• matthewx78 Jun 03, 2013

    Thank you So Much Dean!

  • Anonymous Icon

    Crystalsage Jul 25, 2013

    Just been watching this series... having been through a similar Near Death Experience and a Kundalini awakening episode??? where my experience of the world as we know it changed.. much / or should I say most, of what she speaks of resonates quite well with me and my experiences. It has also explained much of what I didn't understand... what I thought was 'scatteredness' spiritual ADD was really 'Cluster cognitions/experiencing' of reality.

  • Anonymous Icon

    Crystalsage Jul 25, 2013

    Interesting how she " Kelli" mentions that it can take about 7 years for the after effects of this 'awakening' after the spiritual experience fully maturates... Have they done any research about changes to mitochondria, or monitored the changes in mitochondria or gene expression after people's alleged 'near death' or other 'spiritual awakening' experience?

  • Nina Jul 25, 2013

    Thank you, Dean! I have been looking for such a list of articles for quite some time now, and am really excited to go through it.

  • Anonymous Icon

    Skepthink Aug 19, 2013

    I have followed Dean's line of thinking since the "Bleep" and his commentary. Glad to see this focus on the scientific method.

    Precious little dialog here, though. How I would love to see someone like Michael Schirmer (Skeptic Society) on board with all this.

    I saw a comment on another blog that puts it best:

    "psychic ability will always be unproven until someone (a) identifies the area of the brain that is responsible for this ability and (b) identifies the medium through which psychic powers are transmitted from the sender to the target."

    We are at such an early stage. Do we even know this is possible?

    It's tempting to believe what we want to believe (= open season for skeptics). So important to stick to process and shy from conjecture.

    Attempts to change lead into gold were the best possible science in its day. How could they forsee discoveries to follow?

    In the meantime, the psi experiences will persist. And, as today, we'll be left to life in awe and wonder.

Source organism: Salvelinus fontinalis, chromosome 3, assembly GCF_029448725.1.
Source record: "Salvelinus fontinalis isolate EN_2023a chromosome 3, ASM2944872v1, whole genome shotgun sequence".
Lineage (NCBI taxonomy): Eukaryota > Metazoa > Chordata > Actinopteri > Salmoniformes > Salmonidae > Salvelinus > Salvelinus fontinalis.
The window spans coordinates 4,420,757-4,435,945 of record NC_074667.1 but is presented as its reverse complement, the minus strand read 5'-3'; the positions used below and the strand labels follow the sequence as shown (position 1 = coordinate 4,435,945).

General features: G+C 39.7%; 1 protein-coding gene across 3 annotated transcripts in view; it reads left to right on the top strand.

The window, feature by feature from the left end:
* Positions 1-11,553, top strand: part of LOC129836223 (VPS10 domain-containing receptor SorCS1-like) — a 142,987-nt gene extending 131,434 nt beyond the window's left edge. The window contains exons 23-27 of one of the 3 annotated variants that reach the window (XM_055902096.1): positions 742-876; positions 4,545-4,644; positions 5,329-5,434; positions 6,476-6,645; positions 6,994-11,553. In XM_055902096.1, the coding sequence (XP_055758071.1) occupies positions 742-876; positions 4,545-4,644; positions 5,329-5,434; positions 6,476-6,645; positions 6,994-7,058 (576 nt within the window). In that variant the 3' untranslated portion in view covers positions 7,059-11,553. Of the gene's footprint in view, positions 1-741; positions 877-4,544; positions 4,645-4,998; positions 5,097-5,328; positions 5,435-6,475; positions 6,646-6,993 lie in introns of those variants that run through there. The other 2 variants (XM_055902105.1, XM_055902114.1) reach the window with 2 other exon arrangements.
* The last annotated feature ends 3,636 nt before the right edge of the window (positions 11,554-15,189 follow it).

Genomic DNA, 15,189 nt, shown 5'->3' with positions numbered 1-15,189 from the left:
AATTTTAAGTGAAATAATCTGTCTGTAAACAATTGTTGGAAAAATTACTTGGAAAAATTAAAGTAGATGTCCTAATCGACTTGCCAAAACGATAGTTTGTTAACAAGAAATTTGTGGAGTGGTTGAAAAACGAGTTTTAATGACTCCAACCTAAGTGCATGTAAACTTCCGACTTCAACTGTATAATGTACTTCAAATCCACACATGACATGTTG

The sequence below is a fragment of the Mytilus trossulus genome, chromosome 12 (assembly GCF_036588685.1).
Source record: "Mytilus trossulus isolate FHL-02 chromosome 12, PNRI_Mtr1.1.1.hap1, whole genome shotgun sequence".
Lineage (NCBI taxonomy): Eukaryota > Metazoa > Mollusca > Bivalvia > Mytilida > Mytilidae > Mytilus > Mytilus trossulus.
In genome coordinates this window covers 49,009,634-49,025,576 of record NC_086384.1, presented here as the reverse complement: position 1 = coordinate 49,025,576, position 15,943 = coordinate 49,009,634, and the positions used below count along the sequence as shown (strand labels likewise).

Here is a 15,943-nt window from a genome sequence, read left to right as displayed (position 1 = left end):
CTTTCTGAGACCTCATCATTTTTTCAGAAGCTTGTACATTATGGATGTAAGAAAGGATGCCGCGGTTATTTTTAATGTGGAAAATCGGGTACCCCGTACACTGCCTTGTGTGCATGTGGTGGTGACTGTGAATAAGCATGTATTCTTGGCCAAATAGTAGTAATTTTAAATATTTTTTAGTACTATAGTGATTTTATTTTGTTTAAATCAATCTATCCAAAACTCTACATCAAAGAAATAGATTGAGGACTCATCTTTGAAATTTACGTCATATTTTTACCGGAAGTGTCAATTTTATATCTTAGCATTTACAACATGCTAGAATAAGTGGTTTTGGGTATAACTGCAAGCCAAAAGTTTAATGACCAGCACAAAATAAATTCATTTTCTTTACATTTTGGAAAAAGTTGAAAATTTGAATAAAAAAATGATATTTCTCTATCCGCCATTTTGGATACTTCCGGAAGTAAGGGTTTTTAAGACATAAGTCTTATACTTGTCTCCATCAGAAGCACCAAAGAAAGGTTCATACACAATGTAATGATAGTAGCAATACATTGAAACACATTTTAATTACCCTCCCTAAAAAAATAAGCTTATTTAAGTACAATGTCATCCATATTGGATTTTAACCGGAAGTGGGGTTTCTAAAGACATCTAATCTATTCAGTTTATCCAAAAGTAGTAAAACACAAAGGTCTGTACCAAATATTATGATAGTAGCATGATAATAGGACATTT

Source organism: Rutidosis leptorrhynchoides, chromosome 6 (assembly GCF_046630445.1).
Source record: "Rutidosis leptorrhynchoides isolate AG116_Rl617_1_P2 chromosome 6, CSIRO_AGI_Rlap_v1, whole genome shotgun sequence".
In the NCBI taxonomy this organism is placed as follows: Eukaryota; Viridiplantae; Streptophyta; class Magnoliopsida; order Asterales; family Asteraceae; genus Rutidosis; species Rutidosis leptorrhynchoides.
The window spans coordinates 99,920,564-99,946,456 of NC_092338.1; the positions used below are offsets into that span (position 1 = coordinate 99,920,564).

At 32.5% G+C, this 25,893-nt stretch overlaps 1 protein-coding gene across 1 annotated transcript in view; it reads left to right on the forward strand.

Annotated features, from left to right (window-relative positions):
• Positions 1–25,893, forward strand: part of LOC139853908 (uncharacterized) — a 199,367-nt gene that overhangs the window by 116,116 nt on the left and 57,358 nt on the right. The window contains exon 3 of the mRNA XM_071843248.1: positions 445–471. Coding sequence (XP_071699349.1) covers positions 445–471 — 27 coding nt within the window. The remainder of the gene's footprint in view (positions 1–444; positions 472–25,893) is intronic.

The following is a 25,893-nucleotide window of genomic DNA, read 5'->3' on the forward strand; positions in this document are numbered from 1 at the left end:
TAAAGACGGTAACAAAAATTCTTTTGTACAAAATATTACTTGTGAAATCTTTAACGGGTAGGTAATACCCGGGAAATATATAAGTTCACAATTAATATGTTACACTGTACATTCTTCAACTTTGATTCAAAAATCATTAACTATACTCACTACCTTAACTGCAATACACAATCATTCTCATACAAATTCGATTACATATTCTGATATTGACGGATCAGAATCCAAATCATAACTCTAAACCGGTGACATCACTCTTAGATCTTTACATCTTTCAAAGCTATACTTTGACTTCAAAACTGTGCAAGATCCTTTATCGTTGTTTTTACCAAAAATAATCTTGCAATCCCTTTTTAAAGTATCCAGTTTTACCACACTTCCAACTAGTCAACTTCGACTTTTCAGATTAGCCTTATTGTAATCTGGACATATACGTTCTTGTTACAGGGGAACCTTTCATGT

• Anonymous Icon

    loporopin Sep 22, 2014

    Your "Show Me" page is a truly massive and generous resource, and clearly represents a lot of work: thank you! However, the citations as currently displayed on the page are incomplete: you've provided the author, title, and year of publication, with a link to the full text of each document. But some bibliographic information is missing: the journal (or conference, or book) title, volume and issue numbers (for journal articles), and page numbers. Without the names of the publications, readers can't verify for themselves (by scanning the citations) that these articles were published in credible, peer-reviewed journals and other publications. Intelligent, critical readers/researchers (especially if unfamiliar with the field) will scan a page of references such as this looking FIRST for the names of the publications, then (because everyone is busy and tends to read quickly) will make a snap decision whether to read further. If a quick glance reveals publication names such as Proc. IEEE, Science, and other credible journals, an intelligent reader will be more inclined to take this bibliography seriously. This may seem like a minor point. You may have decided to omit some of the bibliographic information simply to save space on the page and to make the list more readable and "user-friendly." But you may lose some potentially important readers by not showing the full citations on the Show Me page. Thanks!

  • Anonymous Icon

    gty6466 Feb 03, 2015

    very reliable source!
    Keep posting !